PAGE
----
No one likes to see a stray dog, or cat, roaming around loose and without a home.
But it happens every day and leads to constant overcrowding in animal shelters all over the state. One local shelter has begun waiving adoption fees to help reduce overcrowding.
Sherwood Animal Shelter will help you choose a fur baby until 4:30 p.m. tomorrow. They're full, like many other shelters in Pulaski County. But there’s an event later this month they hope will help keep strays off the streets.
“If you don't know where those babies are going, don't let them have any to begin with,” said Robin Brauex with the Sherwood Animal Shelter.
Dogs have puppies. And then those dogs have puppies. Same thing goes for cats and kittens. It's a never-ending cycle.
“We're constantly trying to get them adopted faster than they're coming in the front door,” she said.
The shelter can never predict when they will or won't have a full house.
"Monday, we got in seven dogs within a couple of hours, people found them. They were just all over different areas of Sherwood,” Brauex said.
But they aren’t alone, homeless animals are an issue many cities deal with.
“There's a really huge over population of pets. And they're normally companion animals, people just don't know what to do with them,” she added.
Who's contributing to the issue?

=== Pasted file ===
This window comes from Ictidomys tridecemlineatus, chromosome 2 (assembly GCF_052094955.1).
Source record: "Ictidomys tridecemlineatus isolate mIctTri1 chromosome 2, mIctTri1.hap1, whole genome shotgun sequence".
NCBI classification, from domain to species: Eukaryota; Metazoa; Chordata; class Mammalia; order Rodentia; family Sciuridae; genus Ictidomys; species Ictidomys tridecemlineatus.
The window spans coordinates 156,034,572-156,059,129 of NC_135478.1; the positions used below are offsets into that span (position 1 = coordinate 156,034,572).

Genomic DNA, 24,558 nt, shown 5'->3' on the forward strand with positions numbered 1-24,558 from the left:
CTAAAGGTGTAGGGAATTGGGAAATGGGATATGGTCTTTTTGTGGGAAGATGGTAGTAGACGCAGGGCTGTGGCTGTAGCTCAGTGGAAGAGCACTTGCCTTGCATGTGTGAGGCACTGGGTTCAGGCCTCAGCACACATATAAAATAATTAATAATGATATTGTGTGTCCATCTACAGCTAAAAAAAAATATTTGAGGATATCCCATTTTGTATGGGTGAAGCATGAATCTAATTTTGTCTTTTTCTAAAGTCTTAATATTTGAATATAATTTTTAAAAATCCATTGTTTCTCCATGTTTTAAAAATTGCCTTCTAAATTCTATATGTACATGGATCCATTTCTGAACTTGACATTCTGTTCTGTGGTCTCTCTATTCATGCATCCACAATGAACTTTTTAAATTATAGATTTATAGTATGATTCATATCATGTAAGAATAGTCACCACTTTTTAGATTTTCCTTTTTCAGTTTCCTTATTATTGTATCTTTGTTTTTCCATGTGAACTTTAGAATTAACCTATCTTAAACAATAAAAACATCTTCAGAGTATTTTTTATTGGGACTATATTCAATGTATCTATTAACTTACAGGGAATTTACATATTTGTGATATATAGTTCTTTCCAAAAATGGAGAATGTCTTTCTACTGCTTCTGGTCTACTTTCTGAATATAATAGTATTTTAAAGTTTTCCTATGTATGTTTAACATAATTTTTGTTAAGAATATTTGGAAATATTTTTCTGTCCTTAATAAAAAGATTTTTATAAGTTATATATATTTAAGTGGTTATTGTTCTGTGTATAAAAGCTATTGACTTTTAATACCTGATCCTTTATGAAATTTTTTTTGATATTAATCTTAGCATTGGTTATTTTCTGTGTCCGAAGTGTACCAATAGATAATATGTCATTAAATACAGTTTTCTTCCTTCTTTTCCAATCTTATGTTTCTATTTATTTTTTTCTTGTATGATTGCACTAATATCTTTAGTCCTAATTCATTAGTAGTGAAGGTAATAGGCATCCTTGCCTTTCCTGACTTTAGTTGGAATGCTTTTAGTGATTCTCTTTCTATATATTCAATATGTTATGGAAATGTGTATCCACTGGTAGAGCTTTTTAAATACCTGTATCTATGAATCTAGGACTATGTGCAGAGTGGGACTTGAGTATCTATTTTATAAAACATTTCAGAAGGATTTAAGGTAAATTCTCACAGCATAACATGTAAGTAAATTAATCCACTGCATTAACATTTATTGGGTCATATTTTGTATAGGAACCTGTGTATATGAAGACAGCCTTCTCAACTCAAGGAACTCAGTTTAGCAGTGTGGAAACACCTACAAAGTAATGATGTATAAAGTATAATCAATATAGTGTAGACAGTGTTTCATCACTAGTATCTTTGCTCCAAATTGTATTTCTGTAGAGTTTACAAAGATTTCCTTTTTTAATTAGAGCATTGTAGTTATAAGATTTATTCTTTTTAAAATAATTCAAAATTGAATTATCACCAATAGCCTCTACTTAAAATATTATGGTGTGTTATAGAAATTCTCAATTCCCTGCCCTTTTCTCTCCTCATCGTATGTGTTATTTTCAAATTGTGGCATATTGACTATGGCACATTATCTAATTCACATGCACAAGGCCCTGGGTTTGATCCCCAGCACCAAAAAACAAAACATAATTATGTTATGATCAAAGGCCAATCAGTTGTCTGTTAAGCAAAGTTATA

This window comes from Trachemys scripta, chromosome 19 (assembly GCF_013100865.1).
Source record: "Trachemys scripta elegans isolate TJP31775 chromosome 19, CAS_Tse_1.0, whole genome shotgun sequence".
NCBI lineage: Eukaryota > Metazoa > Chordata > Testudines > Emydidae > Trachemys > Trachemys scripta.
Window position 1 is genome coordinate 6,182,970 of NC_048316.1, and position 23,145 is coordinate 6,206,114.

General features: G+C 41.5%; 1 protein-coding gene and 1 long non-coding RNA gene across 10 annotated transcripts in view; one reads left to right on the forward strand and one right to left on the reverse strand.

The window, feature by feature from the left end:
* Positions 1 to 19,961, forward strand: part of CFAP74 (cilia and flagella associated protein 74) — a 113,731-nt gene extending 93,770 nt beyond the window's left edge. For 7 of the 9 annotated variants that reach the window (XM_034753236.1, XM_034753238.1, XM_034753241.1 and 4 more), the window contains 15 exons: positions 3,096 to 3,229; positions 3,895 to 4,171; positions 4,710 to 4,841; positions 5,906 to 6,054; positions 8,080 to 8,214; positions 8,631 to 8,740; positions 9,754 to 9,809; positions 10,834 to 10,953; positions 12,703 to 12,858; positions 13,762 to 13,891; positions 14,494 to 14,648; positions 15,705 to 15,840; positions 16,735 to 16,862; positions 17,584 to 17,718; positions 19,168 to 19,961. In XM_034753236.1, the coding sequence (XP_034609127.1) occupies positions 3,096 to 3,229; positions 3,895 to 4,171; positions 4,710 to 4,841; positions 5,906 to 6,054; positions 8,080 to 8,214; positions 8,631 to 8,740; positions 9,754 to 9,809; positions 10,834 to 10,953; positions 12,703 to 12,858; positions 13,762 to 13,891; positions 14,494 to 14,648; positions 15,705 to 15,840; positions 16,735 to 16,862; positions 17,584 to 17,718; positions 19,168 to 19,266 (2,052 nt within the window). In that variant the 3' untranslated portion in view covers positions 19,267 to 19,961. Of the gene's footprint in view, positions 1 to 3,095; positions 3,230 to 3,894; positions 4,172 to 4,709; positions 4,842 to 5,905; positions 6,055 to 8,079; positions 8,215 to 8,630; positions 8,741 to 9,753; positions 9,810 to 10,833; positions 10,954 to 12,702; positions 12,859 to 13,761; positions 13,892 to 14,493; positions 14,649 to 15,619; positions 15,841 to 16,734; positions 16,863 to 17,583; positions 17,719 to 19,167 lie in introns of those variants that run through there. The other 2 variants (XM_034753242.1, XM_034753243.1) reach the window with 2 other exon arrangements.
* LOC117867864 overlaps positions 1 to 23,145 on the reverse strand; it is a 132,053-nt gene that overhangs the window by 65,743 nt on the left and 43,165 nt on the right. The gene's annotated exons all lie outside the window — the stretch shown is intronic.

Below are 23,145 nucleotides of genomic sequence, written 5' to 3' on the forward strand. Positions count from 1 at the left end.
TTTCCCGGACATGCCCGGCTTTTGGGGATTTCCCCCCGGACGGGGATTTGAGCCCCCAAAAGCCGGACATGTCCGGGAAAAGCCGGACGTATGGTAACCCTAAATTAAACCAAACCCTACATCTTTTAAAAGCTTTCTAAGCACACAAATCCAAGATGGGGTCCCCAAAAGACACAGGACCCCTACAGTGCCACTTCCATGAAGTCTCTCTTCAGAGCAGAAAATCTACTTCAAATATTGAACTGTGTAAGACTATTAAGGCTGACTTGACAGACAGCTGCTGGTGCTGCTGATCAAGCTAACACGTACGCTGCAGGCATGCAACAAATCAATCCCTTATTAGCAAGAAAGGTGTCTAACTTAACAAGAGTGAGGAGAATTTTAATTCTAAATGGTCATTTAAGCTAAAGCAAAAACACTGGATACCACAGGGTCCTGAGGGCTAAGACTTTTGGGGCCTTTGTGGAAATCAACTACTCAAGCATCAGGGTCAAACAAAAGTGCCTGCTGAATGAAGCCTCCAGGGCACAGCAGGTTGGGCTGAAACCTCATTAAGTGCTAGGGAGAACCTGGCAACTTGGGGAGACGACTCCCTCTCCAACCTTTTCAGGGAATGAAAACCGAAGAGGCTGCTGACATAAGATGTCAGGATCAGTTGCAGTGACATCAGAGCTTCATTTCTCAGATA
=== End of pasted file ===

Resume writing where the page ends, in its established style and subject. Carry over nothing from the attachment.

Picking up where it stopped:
"Pulaski County just put in the $5 voluntary tax when you pay your property taxes to help with the service and to help people that are struggling with money to take care of their families,” Brauex said.
Last year the Pulaski County Quorum Court voted to create the Voluntary Animal Control Spay and Neuter Tax. It raised nearly $45,000 and hopes to put a stop to overpopulation of pets. Could stricter spay and neuter laws help lessen the problem?
“They would have to implement something like that at the state level before the cities could make an ordinance or something where pets in a city would have to be spayed or neutered,” Brauex said.
Both Jacksonville and North Little Rock animal shelters are also full.
A portion of funds from the spay and neuter tax will go towards the counties first spay and neuter event, The Pulaski County Big Fix, on Nov. 30. All spots have been filled, but you can contact Arkansans for Animals at 501-455-5400 for more information on the next event or services.